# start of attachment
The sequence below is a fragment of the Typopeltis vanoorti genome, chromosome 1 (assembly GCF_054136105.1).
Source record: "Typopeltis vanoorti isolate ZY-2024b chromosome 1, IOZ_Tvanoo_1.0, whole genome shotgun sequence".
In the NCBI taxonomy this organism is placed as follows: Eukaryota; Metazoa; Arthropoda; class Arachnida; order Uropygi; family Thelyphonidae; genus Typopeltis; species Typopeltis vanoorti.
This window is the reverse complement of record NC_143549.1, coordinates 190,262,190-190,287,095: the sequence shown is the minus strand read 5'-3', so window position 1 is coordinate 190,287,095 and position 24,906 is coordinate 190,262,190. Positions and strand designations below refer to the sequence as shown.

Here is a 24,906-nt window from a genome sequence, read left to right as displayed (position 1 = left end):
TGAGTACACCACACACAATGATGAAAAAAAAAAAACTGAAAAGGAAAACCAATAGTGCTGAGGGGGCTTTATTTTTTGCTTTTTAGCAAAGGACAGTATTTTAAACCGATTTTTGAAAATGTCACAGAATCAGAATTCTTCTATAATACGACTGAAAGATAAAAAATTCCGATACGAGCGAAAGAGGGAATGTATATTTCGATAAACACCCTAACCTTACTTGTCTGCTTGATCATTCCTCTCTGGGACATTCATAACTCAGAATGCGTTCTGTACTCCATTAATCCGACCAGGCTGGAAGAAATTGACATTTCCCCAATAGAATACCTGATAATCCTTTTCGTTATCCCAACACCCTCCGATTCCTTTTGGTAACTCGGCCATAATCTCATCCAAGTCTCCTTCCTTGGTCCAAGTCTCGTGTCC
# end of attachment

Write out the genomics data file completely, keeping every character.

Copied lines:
The sequence below is a fragment of the Typopeltis vanoorti genome, chromosome 1 (assembly GCF_054136105.1).
Source record: "Typopeltis vanoorti isolate ZY-2024b chromosome 1, IOZ_Tvanoo_1.0, whole genome shotgun sequence".
In the NCBI taxonomy this organism is placed as follows: Eukaryota; Metazoa; Arthropoda; class Arachnida; order Uropygi; family Thelyphonidae; genus Typopeltis; species Typopeltis vanoorti.
This window is the reverse complement of record NC_143549.1, coordinates 190,262,190-190,287,095: the sequence shown is the minus strand read 5'-3', so window position 1 is coordinate 190,287,095 and position 24,906 is coordinate 190,262,190. Positions and strand designations below refer to the sequence as shown.

Here is a 24,906-nt window from a genome sequence, read left to right as displayed (position 1 = left end):
TGAGTACACCACACACAATGATGAAAAAAAAAAAACTGAAAAGGAAAACCAATAGTGCTGAGGGGGCTTTATTTTTTGCTTTTTAGCAAAGGACAGTATTTTAAACCGATTTTTGAAAATGTCACAGAATCAGAATTCTTCTATAATACGACTGAAAGATAAAAAATTCCGATACGAGCGAAAGAGGGAATGTATATTTCGATAAACACCCTAACCTTACTTGTCTGCTTGATCATTCCTCTCTGGGACATTCATAACTCAGAATGCGTTCTGTACTCCATTAATCCGACCAGGCTGGAAGAAATTGACATTTCCCCAATAGAATACCTGATAATCCTTTTCGTTATCCCAACACCCTCCGATTCCTTTTGGTAACTCGGCCATAATCTCATCCAAGTCTCCTTCCTTGGTCCAAGTCTCGTGTCC